“No quiero que haya otra historia como la mía.” (I don’t want there to be another story like mine,”) explains Adriana Martinez, whose 29 year old husband was killed in 2009 at a construction project in Houston, Texas. Martinez shares her story in the 5-minute video, “My husband Orestes Martinez: Died at an unsafe workplace.” The video, in English with Spanish subtitles, includes several written questions to encourage discussion at safety trainings, staff meetings or other events. It’s available on YouTube at: http://youtu.be/1dpnqpG3vbo.
Another 5-minute video, “My son Dirk Remington: Died at an unsafe workplace,” features Dale Remington, whose 46 year-old son was killed while repairing a radio/cell tower in upstate New York. Viewers who are parents may connect particularly with Remington who reminisces about his son as a rambunctious youngster to an adult who found a job he loved, despite the hazards of working at heights. It’s on YouTube at: http://www.youtube.com/watch?v=bJ3hVIvj_bo and also includes Spanish subtitles and discussion questions.
Last week there was an important victory for our partners in El Paso, the Labor Justice Committee of Paso del Norte Civil Rights Project. In 2011, WDP and the Build a Better Texas Campaign worked to pass the Texas Wage Theft Act, which creates criminal penalties for employers who refuse to pay their workers. This act made it possible for El Paso to win their first arrest and indictment against an employer for criminal theft of service. In Austin, WDP has successfully used criminal theft of service against employers in the past, but the state law has allowed this effective policy to be implemented across the state. Congratulations to the Labor Justice Committee for their hard work implementing this important protection for workers! A special thanks to Senator Jose Rodriguez and Representative Eddie Rodriguez for working diligently to pass this law last session!!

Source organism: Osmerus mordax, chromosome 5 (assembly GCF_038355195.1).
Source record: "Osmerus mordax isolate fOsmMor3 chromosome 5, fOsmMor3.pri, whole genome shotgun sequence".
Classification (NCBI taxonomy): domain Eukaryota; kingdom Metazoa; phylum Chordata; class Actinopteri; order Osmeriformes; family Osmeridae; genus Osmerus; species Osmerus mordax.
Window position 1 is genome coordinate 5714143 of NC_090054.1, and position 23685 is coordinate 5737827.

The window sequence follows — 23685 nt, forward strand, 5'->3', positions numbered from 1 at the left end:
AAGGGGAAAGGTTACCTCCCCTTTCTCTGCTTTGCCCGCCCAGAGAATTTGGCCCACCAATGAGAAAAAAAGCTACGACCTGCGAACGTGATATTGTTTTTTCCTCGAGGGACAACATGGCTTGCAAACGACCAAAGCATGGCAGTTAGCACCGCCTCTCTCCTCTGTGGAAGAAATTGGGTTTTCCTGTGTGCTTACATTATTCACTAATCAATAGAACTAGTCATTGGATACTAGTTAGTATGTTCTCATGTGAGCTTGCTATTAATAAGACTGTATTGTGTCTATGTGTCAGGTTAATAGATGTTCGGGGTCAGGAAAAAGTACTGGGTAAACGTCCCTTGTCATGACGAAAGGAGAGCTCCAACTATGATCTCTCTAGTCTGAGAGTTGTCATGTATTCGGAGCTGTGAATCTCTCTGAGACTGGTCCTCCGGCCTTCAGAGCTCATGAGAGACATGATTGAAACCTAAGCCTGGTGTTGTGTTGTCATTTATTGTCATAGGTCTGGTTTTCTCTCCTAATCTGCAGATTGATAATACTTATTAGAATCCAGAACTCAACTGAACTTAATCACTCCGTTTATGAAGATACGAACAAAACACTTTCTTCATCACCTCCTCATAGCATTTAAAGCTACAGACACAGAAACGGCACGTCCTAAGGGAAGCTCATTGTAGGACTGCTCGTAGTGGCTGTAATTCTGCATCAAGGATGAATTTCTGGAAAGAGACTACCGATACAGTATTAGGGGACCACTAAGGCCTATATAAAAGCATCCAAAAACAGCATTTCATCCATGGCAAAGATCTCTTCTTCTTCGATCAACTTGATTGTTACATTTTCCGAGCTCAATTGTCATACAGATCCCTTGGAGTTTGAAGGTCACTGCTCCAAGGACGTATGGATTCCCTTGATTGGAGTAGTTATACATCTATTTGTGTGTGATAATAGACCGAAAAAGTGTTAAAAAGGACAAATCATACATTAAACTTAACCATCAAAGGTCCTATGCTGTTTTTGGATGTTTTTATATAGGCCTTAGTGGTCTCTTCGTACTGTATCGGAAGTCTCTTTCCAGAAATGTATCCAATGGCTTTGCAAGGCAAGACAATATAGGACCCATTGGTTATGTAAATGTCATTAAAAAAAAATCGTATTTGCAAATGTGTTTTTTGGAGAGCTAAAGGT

SB340, one of our Build a Better Texas wage theft bills, was heard in the House Economic and Small Business Development Committee. SB340 would strengthen the bad faith penalty that the Texas Workforce Commission can impose on employers who fail to pay their workers. The bill has already passed through the Senate. The committee took a great interest in the bill, with Chairman John Davis (R-Houston) expressing support for efforts to crack down on wage theft. Rep. May Ann Perez (R-Houston) suggested that the maximum penalty should be raised from $1000 to $5000 for repeat offenders. Testifying in favor of the bill: Workers Defense Project, Guillermo Perez, WDP member and construction worker, Texas Civil Rights Project, Equal Justice Center. The Associated Builders and Contractors had threatened to oppose the bill but ended up withdrawing their opposition. The witness list hasn’t been posted yet so we’re not sure if any other groups dropped cards on the bill.We hope this bill will be voted out of committee quickly and move rapidly to the house floor.
HB950 by Rep. Senfronia Thompson, also know as the Lilly Ledbetter Equal Pay Act, was passed by the Texas House and is headed to the Senate. The bill says the timeline (statute of limitations) for suing an employer for discrimination restarts each time a discriminatory paycheck is received. It brings Texas law into alignment with the federal law of the same name that was signed into law by President Obama.